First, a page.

WASHINGTON, Feb. 4, 2015 – U.S. Senators Lamar Alexander (R-Tenn.) and Mike Lee (R-Utah) today introduced a resolution to change the Senate rules that they said would “establish by rule the Senate tradition of approving presidential nominations by a simple majority vote.”
In a joint statement, the senators said: “This rules change would establish by rule the Senate tradition of approving presidential nominations of Cabinet members and judges by a simple majority vote, which existed from the time Thomas Jefferson wrote the rules in 1789 until 2003, when Democrats began filibustering federal circuit court of appeals nominees. Most importantly, it would change the rules the right way: through a two-thirds vote, which is what the existing rules provide. Unfortunately, on Nov. 21, 2013, Democrats broke the rules without even attempting to get the 67 votes required to change the rules, in order to put three judges on the D.C. Circuit Court of Appeals. As former Sen. Carl Levin (D-Mich.) noted at the time, quoting former Sen. Arthur Vandenberg: ‘If a majority of the Senate can change its rules at any time, there are no rules.’”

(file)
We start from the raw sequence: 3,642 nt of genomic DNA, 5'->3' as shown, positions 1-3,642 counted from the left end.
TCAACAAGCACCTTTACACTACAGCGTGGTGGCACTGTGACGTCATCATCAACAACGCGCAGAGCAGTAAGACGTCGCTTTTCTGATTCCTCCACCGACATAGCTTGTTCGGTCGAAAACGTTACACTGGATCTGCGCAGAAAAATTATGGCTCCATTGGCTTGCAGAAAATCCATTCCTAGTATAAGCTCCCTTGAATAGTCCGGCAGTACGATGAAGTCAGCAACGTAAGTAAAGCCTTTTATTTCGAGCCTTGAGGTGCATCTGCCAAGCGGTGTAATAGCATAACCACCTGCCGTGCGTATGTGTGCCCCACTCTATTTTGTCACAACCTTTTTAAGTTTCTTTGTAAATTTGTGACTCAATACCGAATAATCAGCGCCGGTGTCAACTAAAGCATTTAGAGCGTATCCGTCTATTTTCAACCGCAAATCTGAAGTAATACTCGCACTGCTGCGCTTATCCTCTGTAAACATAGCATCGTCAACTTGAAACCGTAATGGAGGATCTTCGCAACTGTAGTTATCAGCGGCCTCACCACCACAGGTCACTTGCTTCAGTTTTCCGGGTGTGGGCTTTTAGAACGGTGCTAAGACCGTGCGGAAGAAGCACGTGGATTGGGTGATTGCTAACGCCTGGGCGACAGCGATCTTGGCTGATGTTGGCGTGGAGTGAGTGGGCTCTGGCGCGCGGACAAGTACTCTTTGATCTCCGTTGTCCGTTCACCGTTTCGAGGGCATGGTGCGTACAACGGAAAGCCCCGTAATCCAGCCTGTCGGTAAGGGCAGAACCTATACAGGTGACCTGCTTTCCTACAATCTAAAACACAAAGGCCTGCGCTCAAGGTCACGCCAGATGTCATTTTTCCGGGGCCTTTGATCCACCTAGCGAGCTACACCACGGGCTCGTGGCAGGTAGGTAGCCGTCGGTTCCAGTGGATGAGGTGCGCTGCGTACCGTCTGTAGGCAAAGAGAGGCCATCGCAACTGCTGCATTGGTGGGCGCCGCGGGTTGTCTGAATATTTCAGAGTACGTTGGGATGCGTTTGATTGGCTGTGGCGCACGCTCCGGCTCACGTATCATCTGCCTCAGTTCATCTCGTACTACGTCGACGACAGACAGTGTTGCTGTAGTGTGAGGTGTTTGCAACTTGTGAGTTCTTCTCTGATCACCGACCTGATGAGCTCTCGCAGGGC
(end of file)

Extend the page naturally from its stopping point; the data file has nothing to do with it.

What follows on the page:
The proposal will be considered by the Senate Committee on Rules and Administration, and would ultimately require a two-thirds vote by the entire U.S. Senate to change the Senate’s rules. This is in contrast to Nov. 21, 2013, when the Democratic majority invoked what is known as the “nuclear option,” changing the precedent of the Senate with just 51 votes so that they could approve all presidential nominees – except for U.S. Supreme Court – with a simple majority.